When Alharbi first arrived in Eugene, he was discouraged by how little English he knew. Words flew by in a blur, and he found himself sticking to a circle of Saudi international students. Things changed when he discovered the evening pick-up games in the heart of campus.
When he began playing, he silently shuffled around the field as he listened intently to the on-field communication. On his first day out, he remembers people yelling at him to pass, but Alharbi, still lost in the language, played on without even understanding the meaning of the simple soccer commands. He treated soccer as a nightly English lesson, always quietly absorbing words while enjoying the sport he had loved his whole life. Week by week, English vocabulary began to sink in and he spoke up more and in the process, he started making friends from the U.S. “I met a lot of people through soccer, so I am very thankful for that.”
A Sport of Expression
“Soccer’s great virtue is that it allows for individuals and groups to express who they are as people by how they play the game,” says Ken Pendelton, a PhD in philosophy and sports scholar who taught a Soccer and Global Conflicts class last year at UO. “At a certain point after watching a player, you feel like you know who they are. You really come to see their personality by what they do to control the ball.” This sentiment rings true for many of the pick-up regulars, as players are characterized by their typical movements and composure with the ball. In sports like American football, players repeat a certain movement play after play. Soccer requires more improvisation and reactive creativity. How players dribble, push the ball into open space, guide the ball on the edge of the sideline, or even celebrate a goal are indicators of their identity.
Chaendera, undoubtedly the most outgoing player on the field, demonstrates his energetic personality through his play. When he is open, even for just a moment, he waves his hands wildly in the air and screams for both the pass and attention. With the ball at his feet, he puts on a dramatic display—his arms are outstretched, his fingers spread out like jazz hands, and he sprints through the field with full force and physicality. After scoring a goal, his exuberance comes to a climax as he jumps high in the air, emphatically pumping his clenched fists upward. “Let’s go guys, let’s go!” he yells as the ball is put back into play.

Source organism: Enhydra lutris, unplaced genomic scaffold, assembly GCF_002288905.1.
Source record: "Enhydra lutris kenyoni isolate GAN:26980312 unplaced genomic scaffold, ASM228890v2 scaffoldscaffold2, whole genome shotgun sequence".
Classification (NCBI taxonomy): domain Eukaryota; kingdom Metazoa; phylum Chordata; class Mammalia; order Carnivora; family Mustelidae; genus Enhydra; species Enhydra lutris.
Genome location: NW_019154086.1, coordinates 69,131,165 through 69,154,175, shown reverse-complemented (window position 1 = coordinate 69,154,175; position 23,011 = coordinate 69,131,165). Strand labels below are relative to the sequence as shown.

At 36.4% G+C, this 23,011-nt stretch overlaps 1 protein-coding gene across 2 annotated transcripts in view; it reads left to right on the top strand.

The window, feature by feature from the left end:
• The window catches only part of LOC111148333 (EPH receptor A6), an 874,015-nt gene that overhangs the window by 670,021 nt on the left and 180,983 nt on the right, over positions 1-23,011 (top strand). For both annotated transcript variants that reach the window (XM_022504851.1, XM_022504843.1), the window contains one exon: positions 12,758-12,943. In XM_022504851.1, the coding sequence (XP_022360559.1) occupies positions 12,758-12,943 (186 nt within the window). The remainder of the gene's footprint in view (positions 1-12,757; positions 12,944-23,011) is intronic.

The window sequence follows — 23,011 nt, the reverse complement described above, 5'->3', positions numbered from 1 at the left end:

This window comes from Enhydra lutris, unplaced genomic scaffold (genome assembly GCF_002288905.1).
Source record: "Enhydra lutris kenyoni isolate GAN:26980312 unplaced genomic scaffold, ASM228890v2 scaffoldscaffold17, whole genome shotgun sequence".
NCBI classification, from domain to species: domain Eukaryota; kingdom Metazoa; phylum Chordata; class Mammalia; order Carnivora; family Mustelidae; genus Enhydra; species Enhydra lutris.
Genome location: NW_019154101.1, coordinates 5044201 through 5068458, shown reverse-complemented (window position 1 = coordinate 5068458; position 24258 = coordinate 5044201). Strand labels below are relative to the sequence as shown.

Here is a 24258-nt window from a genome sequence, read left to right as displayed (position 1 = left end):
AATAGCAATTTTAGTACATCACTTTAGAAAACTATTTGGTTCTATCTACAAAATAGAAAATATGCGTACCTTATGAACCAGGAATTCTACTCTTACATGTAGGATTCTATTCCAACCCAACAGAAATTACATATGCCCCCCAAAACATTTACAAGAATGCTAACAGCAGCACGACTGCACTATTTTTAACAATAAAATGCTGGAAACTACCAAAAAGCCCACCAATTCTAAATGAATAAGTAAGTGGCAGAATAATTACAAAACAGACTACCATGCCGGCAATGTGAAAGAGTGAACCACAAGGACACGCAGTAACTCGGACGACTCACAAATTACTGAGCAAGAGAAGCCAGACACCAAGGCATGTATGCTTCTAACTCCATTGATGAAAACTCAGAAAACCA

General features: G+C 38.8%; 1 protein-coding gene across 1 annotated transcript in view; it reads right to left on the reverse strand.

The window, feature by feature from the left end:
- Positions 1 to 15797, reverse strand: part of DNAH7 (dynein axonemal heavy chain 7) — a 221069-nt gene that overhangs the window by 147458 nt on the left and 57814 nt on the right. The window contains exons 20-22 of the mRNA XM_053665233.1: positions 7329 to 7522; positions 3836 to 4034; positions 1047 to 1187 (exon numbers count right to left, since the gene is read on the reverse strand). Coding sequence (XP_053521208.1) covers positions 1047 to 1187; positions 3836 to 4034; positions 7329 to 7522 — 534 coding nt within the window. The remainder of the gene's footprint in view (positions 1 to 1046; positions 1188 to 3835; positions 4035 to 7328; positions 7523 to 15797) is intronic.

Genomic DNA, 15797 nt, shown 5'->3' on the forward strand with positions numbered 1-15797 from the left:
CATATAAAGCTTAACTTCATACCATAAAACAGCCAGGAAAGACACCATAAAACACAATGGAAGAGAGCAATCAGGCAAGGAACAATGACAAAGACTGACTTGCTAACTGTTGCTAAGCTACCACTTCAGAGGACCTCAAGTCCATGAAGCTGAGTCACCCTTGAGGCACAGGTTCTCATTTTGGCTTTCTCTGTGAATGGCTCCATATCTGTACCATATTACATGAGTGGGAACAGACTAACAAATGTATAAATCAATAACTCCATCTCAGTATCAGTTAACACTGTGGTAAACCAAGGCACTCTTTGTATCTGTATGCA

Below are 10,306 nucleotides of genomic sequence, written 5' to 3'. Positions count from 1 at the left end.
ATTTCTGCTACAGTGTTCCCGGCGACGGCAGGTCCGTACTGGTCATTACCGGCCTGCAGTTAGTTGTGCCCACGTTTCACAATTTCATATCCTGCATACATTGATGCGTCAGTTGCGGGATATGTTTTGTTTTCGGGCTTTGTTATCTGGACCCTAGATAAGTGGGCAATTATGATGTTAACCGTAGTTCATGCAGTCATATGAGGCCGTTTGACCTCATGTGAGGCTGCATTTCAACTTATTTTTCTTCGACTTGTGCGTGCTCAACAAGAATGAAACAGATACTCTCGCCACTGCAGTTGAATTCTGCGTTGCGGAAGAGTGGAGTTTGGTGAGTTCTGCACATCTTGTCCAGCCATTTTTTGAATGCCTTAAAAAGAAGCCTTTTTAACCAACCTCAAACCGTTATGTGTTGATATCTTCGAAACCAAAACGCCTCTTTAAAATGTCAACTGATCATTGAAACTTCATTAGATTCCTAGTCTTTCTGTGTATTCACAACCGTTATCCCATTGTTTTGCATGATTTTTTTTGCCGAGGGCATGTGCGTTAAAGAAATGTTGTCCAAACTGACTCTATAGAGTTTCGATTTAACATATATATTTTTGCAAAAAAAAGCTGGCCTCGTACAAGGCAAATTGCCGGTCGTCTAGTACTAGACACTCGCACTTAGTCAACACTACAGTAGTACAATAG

Kai Rojas, a sophomore who grew up playing soccer for clubs in Argentina, is mild-mannered in person. He speaks in a relaxed tone and typically responds with a witty comment and a quick chuckle. This nonchalance and playfulness is similarly expressed through his play. He stands casually in the defense, hands resting in his pockets, and dribbling with supple South American suaveness, shifting the ball from foot to foot with effortless confidence. He is always open to displaying his fancy footwork, but when it fails, he just laughs and calmly shrugs it off.
Alharbi has noticed that there is a distinct contrast between the way his fellow countrymen play the game and how Americans play. He feels Saudi Arabians play more attack-minded football and possess quicker dribbling skills, whereas Americans pass more and are more physical. For Alharbi, much like his ability to speak Arabic and English interchangeably, he is attracted to both styles of play. “When I see other people from my country play, it looks familiar to me,” he says. “But I would like to combine the two ways: dribbling, but also passing and athletic. That would be perfect for me.”
A year has passed since Alharbi came to Eugene, but soccer still remains his primary outlet for recreation and self-expression. He plays on two indoor soccer teams, one through UO intramurals and the other through a Eugene city league team. He has even tried-out for the city’s upcoming third-division soccer club, Lane United FC. Classes have become more challenging for him as he works his way through higher-level courses, but in his free time, the UO field is still his second home.
Alharbi’s English has improved by leaps and bounds since his first few months in America, when he felt utterly lost in translation. He speaks almost fluently and has developed a commanding presence on the field, now signaling for passes and grumbling about missed opportunities for goals. He has even begun to incorporate slang into his regular communication with friends; “Hit me up if you want to play soccer this week, dude. You know I’m always down to play.”